Beyond Democracy (An Editorial)
A crowded Political Landscape
Multi part democracy in Africa could be suitably described as spoilt party democracy given the approach mechanisms politicians portray during the conduct of national elections in different African countries at different schedules and timetables. Liberia is no exception to the African’s concept of embracing multi party democracy, so too are challenges and misgivings insight. Prior to the Liberian conflict, the formation of several political parties to contest national elections was the focus of politicians like those in other African countries that practice multi party democracy, which purpose has often been advocated to dislodge one party system. The intent remains to halt ‘so say one, so say all’ to the election of public servants to state power. As a matter of fact, Liberian political scientists who braved the pebble when the quest was unanimously championed decades ago were the giants of change, who paved the way for the crowded political landscape today. Wrong to say whoever they were did undermine the system Liberians deserve. However, it is fair to note that, stand to be corrected, the intent was to allow fewer parties to participate in national elections to the extent that eligible voters would not be confused in determining the best leaders to serve them. But, here is Liberia again; having put up more than 20 political parties for the 2005 elections, gearing up with 25 or more registered parties to contest the general and presidential elections planned for October this year. It is true that there is no restriction as far as multi party system is concerned as to how many political parties should be organized for any given national elections, yet such opened gate to political ambitions is becoming exploited for wrong reasons in Liberia.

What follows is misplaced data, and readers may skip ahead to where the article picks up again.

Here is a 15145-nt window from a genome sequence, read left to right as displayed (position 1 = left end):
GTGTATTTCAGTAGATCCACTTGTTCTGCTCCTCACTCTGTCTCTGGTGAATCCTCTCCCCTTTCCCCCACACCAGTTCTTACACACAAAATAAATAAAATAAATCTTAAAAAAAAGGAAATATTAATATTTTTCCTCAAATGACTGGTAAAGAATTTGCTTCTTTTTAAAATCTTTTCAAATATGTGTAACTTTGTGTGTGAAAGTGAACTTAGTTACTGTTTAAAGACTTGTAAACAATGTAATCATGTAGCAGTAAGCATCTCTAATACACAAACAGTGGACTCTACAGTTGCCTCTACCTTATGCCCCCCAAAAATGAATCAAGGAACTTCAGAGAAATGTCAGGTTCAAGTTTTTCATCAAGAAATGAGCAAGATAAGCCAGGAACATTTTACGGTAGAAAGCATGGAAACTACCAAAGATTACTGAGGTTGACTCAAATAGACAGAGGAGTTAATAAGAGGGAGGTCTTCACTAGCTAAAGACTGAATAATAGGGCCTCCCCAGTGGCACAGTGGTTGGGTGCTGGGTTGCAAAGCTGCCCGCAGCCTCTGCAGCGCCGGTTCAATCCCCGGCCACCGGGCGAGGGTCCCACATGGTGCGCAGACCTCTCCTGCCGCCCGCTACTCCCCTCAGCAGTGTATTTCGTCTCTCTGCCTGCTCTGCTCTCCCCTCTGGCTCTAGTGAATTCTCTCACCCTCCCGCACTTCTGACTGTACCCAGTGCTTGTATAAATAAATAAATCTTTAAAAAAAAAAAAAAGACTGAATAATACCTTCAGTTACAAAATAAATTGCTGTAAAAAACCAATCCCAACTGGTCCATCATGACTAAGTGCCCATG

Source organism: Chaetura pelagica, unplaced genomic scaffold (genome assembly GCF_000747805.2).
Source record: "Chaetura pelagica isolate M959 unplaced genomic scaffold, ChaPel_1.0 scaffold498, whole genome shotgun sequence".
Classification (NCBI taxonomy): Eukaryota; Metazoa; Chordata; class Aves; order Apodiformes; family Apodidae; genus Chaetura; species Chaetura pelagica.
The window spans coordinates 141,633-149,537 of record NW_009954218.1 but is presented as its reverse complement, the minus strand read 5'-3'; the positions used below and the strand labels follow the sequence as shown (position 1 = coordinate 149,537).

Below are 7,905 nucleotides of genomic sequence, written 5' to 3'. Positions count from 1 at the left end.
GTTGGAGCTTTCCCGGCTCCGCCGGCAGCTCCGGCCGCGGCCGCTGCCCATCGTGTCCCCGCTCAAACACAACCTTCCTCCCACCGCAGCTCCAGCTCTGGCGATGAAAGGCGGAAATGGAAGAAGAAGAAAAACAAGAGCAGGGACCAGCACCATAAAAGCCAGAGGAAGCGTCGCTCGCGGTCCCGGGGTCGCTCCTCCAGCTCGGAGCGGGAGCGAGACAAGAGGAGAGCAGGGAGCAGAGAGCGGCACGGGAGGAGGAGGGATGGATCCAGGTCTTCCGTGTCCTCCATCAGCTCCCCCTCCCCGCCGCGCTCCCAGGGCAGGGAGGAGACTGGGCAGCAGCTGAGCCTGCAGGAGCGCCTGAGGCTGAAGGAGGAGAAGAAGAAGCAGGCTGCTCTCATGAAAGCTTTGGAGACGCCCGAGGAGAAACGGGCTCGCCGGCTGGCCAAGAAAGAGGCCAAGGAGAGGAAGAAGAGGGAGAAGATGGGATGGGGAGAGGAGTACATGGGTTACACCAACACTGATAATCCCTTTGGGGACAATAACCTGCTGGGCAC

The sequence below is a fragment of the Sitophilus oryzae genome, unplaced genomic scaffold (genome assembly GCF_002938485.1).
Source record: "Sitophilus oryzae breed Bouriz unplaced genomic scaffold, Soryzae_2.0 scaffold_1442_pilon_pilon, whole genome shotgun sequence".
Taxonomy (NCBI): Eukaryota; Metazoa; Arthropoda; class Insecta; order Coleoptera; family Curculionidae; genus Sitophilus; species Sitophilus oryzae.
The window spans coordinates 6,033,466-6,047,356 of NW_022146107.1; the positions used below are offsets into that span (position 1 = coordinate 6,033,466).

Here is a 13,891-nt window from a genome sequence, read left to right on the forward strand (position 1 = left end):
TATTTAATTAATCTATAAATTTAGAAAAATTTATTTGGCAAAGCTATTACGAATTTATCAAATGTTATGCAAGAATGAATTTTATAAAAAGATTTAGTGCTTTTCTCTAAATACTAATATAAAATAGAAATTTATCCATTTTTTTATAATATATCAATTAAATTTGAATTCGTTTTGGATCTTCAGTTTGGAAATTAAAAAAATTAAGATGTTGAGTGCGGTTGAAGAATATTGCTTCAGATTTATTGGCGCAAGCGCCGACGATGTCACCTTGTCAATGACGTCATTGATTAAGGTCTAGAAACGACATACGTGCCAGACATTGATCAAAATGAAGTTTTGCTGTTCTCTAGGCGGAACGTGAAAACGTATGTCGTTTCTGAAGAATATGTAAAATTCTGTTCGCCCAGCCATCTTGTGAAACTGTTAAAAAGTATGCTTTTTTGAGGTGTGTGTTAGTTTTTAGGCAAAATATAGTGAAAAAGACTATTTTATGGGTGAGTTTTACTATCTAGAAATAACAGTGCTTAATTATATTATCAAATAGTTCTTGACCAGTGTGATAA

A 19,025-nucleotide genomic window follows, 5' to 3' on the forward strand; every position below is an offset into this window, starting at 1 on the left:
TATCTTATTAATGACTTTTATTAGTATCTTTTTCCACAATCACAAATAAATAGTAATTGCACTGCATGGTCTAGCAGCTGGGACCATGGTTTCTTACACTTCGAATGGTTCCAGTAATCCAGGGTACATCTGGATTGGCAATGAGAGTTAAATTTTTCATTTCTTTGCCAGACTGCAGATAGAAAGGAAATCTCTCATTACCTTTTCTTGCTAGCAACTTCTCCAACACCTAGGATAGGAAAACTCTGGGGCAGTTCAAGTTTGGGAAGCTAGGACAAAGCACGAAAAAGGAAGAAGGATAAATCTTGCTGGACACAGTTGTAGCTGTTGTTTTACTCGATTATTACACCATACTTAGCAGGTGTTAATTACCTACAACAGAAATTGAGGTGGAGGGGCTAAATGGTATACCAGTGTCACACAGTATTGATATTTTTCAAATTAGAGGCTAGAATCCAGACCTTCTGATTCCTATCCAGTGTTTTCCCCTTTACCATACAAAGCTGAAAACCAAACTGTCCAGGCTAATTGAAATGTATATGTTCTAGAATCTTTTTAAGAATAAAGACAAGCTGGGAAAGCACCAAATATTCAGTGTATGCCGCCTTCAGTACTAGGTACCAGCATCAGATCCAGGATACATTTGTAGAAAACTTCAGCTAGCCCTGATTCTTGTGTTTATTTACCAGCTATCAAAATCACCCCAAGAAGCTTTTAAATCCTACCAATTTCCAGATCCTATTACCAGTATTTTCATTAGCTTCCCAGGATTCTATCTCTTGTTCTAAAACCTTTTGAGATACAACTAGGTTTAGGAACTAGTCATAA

In Profile Daily
27 Political Parties for Presidency
…As 2011 Campaign begins in 24 Hrs
With barely 24 hours to the commencement of the much anticipated general and presidential elections, about 27 registered political parties are expected to begin canvassing for vote to capture the presidency but the National Elections Commission is yet to publish list of qualified candidates. According to confirmed reports from authorities of NEC, several political parties have not yet submitted the list of qualified individuals to represent their parties for various positions for the 2011 elections because party primaries have not yet been conducted.
The News Newspaper
Campaign Begins Tomorrow
Over 25 registered political parties, alliances and coalition in the country are expected to start campaign exercises for the 2011 Legislative and Presidential Elections tomorrow. However, the National Elections Commission recently announced that it would complete the demarcation of constituencies or districts on July 8, 2011 three days after the commencement of the campaigning period, a situation which has become worrisome to some political pundits.
This daily news review is compiled by African Elections Project (AEP) and the LMC media monitoring service, Monvrovia, Liberia.